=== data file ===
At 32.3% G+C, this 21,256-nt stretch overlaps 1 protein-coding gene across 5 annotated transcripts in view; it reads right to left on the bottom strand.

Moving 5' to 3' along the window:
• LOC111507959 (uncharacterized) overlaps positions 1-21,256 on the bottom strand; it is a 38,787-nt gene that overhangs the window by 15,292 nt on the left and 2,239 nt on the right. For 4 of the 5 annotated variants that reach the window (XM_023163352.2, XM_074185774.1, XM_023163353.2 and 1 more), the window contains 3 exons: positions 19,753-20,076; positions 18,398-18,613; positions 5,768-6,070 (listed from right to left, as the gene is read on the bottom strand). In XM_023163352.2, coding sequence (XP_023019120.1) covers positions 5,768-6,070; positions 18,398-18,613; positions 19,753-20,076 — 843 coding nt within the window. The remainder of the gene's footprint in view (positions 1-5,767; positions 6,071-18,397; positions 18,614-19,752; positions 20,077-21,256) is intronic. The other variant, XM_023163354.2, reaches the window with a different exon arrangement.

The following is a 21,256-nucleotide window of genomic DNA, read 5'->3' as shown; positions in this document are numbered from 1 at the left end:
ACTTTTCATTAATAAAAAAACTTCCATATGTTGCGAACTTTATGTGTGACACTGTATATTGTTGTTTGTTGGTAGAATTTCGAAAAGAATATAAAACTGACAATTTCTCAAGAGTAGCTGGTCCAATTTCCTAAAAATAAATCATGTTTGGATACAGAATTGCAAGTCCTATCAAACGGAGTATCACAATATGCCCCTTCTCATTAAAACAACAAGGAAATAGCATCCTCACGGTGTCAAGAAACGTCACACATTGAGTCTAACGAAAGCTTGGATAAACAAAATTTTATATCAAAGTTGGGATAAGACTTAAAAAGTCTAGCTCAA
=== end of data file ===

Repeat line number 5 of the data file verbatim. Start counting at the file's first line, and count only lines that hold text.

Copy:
ACTTTTCATTAATAAAAAAACTTCCATATGTTGCGAACTTTATGTGTGACACTGTATATTGTTGTTTGTTGGTAGAATTTCGAAAAGAATATAAAACTGACAATTTCTCAAGAGTAGCTGGTCCAATTTCCTAAAAATAAATCATGTTTGGATACAGAATTGCAAGTCCTATCAAACGGAGTATCACAATATGCCCCTTCTCATTAAAACAACAAGGAAATAGCATCCTCACGGTGTCAAGAAACGTCACACATTGAGTCTAACGAAAGCTTGGATAAACAAAATTTTATATCAAAGTTGGGATAAGACTTAAAAAGTCTAGCTCAA